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Vanguard High Plains Spotting Scope Review

Over the last year we have been taking a look at various optics and hunting accessories offered by Vanguard and have generally been impressed with the value and quality of the products. Vanguard also produces a variety of spotting scopes for the hunter and outdoor enthusiast. For this review we'll be taking a look at their High Plains series of spotting scopes specifically the High Plains 561.

The High Plains series is an entry level offering and the 561 is the mid-grade offering in the High Plains series. The 561 is a fixed, straight, in-line eye piece model offering a 60mm objective with a magnification range from 15x - 45x. Vanguard also offers the 560 which is very similar to the 561 other than it uses a fixed, angled eye piece. All High Plains spotting scopes come with a 5 year warranty.

Vortex Diamondback Riflescope Review

Previously we took a look at the Vortex Diamondback series of binoculars and reviewed their 10x42 model with favorable results. Vortex also puts the "diamondback" moniker on a series of rifle scopes that are moderately priced and compete against a variety of other manufacturers in the $200-$300 rifle scope market.

The Diamondback series varies from a simple 2-7x35mm rimfire scope to a more powerful 4-12x40mm adjustable objective scope, nearly all of which are available in either a standard duplex reticle or Vortex's DeadHold BDC reticle. For this review we are going to be taking a closer look at the 3-9x40mm rifle scope with the DeadHold BDC which has a street price of $200.

Kershaw Alaskan Blade Trader Review

Hunting is one of those endeavors that can require just the right tool at just the right time and one of the most important tools a hunter carries is a knife. But not all knives are the same and with the ever expanding load of equipment that seems to find its way into a day pack, justifying taking more than one knife can be difficult. Kershaw has contemplated this problem and offers the multi-tasking Alaskan Blade Trader to give you a knife that is more than just a single knife.


The Kershaw Alaskan Blade Trader combines three blades into one knife.

Hornady FPB Muzzleloading Bullets Review

A few weeks ago we took a look at Powerbelt muzzleloading bullets and for this review we thought we would take a look at another popular non-sabot muzzleloader bullet: the Hornady FPB. Hornady has been designing ammo, bullets, and muzzleloader supplies (such as the Great Plains series of lead conical bullets) for a long time and the FPB offers a unique design.

Nikon RifleHunter 1000 Rangefinder Review

Rangefinder manufacturers have slowly been upping the ante a bit over the last few years with ever increasing maximum ranging distances. Today most manufacturers offer at least one rangefinder in their lineup that offers a max range of 1000 yards on a reflective target. For Nikon this rangefinder is the RifleHunter 1000.

The RifleHunter 1000 is an extension of the other models in the lineup such as the Nikon 550 that we have reviewed in the past. The RifleHunter has the exact same shape and size as the 550 but has a more striking black and silver over-molded body.

Thompson Center Arms Omega Muzzleloader Review

Thompson Center Arms (T/C) is perhaps best known for their muzzleloader rifles and accessories. Among their blackpowder offerings, perhaps there most lasting design has been the T/C Omega. For this review we'll be taking a look at the Omega in a stainless, synthetic stock configuration.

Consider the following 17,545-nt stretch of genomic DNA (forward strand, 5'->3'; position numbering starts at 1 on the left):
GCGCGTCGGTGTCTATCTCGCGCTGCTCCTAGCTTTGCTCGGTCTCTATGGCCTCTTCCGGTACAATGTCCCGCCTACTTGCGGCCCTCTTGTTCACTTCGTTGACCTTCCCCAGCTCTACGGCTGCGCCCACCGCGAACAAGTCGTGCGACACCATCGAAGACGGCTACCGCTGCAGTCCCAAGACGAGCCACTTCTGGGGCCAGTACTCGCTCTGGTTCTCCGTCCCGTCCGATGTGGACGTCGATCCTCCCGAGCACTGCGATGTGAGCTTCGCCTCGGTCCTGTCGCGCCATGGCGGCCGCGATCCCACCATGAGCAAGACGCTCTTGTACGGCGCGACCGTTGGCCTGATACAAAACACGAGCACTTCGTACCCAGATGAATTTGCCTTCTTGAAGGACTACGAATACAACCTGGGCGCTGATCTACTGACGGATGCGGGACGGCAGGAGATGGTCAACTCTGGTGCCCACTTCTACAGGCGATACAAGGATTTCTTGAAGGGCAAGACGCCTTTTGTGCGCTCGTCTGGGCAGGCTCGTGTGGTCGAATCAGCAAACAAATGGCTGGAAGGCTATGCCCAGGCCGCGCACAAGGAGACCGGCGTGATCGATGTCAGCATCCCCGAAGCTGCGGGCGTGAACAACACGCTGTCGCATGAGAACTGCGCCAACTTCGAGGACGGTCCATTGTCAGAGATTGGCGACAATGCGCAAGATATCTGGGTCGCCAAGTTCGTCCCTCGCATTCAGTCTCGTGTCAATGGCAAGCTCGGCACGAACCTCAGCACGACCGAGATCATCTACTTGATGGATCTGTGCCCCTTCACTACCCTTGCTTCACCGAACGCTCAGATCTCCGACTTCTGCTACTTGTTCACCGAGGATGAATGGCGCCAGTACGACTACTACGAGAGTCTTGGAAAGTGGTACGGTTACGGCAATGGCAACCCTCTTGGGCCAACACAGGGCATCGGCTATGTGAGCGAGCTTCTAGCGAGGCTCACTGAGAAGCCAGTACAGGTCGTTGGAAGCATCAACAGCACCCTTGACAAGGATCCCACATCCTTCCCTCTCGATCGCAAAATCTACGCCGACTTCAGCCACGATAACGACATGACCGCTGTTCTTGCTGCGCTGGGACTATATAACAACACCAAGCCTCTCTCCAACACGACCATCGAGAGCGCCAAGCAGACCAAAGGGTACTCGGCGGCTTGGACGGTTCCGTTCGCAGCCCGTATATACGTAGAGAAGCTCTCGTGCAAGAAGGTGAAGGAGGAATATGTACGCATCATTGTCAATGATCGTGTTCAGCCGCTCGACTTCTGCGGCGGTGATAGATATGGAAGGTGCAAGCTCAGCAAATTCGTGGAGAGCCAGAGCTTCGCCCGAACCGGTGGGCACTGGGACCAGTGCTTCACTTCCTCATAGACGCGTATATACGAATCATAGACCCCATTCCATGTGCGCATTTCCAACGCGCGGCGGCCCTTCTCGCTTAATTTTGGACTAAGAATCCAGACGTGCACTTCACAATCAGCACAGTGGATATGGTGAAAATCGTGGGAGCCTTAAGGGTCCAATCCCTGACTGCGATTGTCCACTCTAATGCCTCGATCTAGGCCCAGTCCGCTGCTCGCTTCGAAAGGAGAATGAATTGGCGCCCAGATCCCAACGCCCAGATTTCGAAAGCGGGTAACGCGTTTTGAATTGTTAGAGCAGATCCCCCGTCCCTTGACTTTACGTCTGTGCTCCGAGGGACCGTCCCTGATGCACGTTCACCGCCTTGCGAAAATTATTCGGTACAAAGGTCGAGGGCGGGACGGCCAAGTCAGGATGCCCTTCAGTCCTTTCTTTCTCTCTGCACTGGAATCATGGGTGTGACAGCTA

G5 Prime Shift Bow Review

A few months ago we reviewed the new Prime Centroid bow that uses G5's new Parallel cam technology. Prime does not have a deep line-up of bows at this time, with only two bows in the entire line. Since we reviewed the Centroid we thought we would also take a closer look at the other Prime offering, the Shift.

The Prime Shift is shorter and lighter and arguably a more hunter focused bow than the Centroid. Coming in with a shorter 30" axle-to-axle versus the 34.25" of the Centroid the shift is more compact and is almost 10% lighter at a flat 4 pounds for the bare bow. The lighter weight and more compact size will make it easier carrying in the brush and packing into a hunt zone.

Thompson Center Arms Powder Measure Review

One of the simplest, but most important tasks of muzzleloading is reproducibly measuring out a set charge of muzzleloading propellant. Over the years there have been a variety of powder measure designs with some manufacturers even offering preformed powder pellets that can simply be dropped into your smoke pole with a minimal amount of fuss. However some states disallow the use of preformed charges during muzzleloader season thus leaving the need to reproducibly measure out a black powder charge. For this review we'll take a look at three different powder measures offered by Thompson Center Arms.

Powerbelt Muzzleloading Bullets Review

Modern muzzleloading offers an array of propellants and projectile choices. One popular choice of projectile is the conical bullet and in states where sabots are illegal during muzzleloader season, conical can be the best choice. Powerbelt Bullets of Nampa, Idaho offers a variety of solid lead and copper plated conical bullets for today's muzzleloader. For this review we decided to take a look at some of their bullet offerings.

Bear Archery Carnage Bow Review

A few months ago we took a closer look at Bear Archery's entry level bow, the Charge, which we were rather impressed with, considering it an overall good value. Having taken a look at Bear's baseline bow, we thought it would be worthwhile to take a look at their current flagship compound bow, the Carnage.

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